Movie Review: Soldiers and survivors cope with questions unanswered in “The Yellow Birds”


There’s evidence of ambition in “The Yellow Birds,” a sober-minded Iraq War drama based on combat vet-author Kevin Powers’ novel.

It has a hint of “In the Valley of Elah” in its mysterious death of a soldier and Biblical undertones, of “Only the Brave” and “Stop-Loss” in its depiction of the scars veterans bring back from war.

The film attracted top-flight talent like Toni Collette and the under-employed Jennifer Aniston to play the mothers of the soldiers involved, and the New Han Solo, Alden Ehrenreich, and Tye Sheridan and Jack Huston play boots-on-the-ground, with Jason Patric signed on as a stateside military investigator looking into what went down over there.

And there’s it’s film-festival established running time, close to two hours, the length of serious drama, and bloated Judd Apatow comedies and Marvel movies.

But for all the vivid combat sequences, the gritty adjustment-back-home touches and a couple of genuinely emotional scenes, it feels incomplete, choppy and something of a cheat. Blame the screenplay, which shortchanges and over-sells its mystery, and the attempts at whacking the thing into releasable shape. Few pictures can cling to coherence after losing more than twenty minutes of run time, especially films which were cut for cause.

Ehrenreich and Sheridan (“Ready Player One”) are green Virginia boys who meet at boot camp. One may have enlisted because he’s adrift and the other as a life-experience craving artist planning on attending the University of Virginia afterwards. But their connection is a necessity.

Sergeant Sterling (Huston, of “Boardwalk Empire” and the recent “Ben-Hur”) ordains it. They’re to keep an eye on each other and “promise you’ll do what I say every f—–g time,” and they’ll be fine.

Private Bartle (Ehrenreich) is given further orders by Private Murphy’s mom (Aniston).

“Promise me you’ll take care of him over there.”

We don’t need to hear the film’s opening narration, that “The war tried to kill us in the spring, and the summer…It tried to kill us every day” to know that dramatic “take care of him” cliche will have its consequences.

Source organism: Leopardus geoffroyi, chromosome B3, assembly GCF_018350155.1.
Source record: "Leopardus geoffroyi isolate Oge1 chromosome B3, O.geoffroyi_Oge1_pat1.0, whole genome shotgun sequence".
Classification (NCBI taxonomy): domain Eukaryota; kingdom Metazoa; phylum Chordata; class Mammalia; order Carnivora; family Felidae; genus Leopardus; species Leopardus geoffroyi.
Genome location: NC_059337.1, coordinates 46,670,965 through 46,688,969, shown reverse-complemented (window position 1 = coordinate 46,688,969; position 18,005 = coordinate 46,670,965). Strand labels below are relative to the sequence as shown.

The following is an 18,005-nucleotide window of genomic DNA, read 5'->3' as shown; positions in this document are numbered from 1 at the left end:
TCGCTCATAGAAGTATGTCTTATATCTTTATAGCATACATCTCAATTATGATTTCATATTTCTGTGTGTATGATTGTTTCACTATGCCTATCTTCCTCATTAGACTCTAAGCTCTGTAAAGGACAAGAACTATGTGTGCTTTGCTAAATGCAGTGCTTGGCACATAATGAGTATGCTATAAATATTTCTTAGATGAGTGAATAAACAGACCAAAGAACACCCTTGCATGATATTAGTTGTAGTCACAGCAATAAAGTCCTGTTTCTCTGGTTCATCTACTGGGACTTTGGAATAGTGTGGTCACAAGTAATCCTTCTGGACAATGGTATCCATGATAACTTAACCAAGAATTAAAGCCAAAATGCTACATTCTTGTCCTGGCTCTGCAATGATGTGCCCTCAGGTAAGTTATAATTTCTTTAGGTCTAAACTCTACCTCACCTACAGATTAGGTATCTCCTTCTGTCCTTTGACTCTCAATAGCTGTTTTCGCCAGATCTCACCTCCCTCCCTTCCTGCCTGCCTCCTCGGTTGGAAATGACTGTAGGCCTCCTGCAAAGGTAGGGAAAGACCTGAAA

Through the ambushes, the IEDs and the firefights, French director Alexandre Moors (the extraordinary “Blue Caprice” is his biggest non-music video credit) fails to get across the promises made and the sense that these guys are bonded and truly looking out for each other.

Except in the unit dance party, where Bartle urges Murphy to dance with a medic he’s got a crush on.

The combat sequences have the requisite fire and fury and gulping, weeping fear. They feature the usual incidents such movies inevitably include — a Humvee blown up by an improvised explosive device, a party interrupted by a mortar barrage, snipers who kill comrades and are then hunted down and killed, accidents in the heat of a firefight.

Something happened that shouldn’t have. That much is obvious when they get back home. One man is missing, others are cracking up and the Army’s sent an investigator (Patric), not a shrink, to help them cope.

Collette anchors this home front section of the film, an angry single mom who wants the Army investigator to answer her question first.

“What’d you people DO to him?”


Aniston manages a sympathetic portrait of a parent looking for answers to her questions, as well.

And Huston stands-out among the foot soldiers, bellowing orders in a nearly indecipherable drawl, blowing off the investigator with a beautifully bitter “I ain’t nobody’s sergeant no more.”

Ehrenreich is sympathetic and more suited to this role than the future-swaggerer Han Solo, but he’s still not a charismatic screen presence to hang your picture on.

It’s the film in toto that stumbles, a bungled march of fits and starts, scenes that  work as stand-alone moments, but connect more in our memories of the tropes of combat films than in anything the director and screenwriters manage.

The drastic editing can’t have helped in terms of coherence. Any explanation of “The Yellow Birds” is lost as the titular metaphor (and military marching cadence) that inspired it is the 20 minutes or more they whacked from this.

There have been too many good, bad and indifferent movies about the Iraq War to waste your time on a mediocre one, especially if there was probably a good movie in the book this one is based on.


MPAA Rating:R for war violence, some grisly images, sexual material, and language throughout

Cast: Alden Ehrenreich, Jack Huston, Jennifer Aniston, Tye Sheridan, Toni Collette, Jason Patric

Credits: Directed by Alexandre Moors, script by David Lowery, R.F.I. Porto, based on the Kevin Powers novel. A Saban Films release.

Running time: 1:35

About Roger Moore

Movie Critic, formerly with McClatchy-Tribune News Service, Orlando Sentinel, published in Spin Magazine, The World and now published here, Orlando Magazine, Autoweek Magazine
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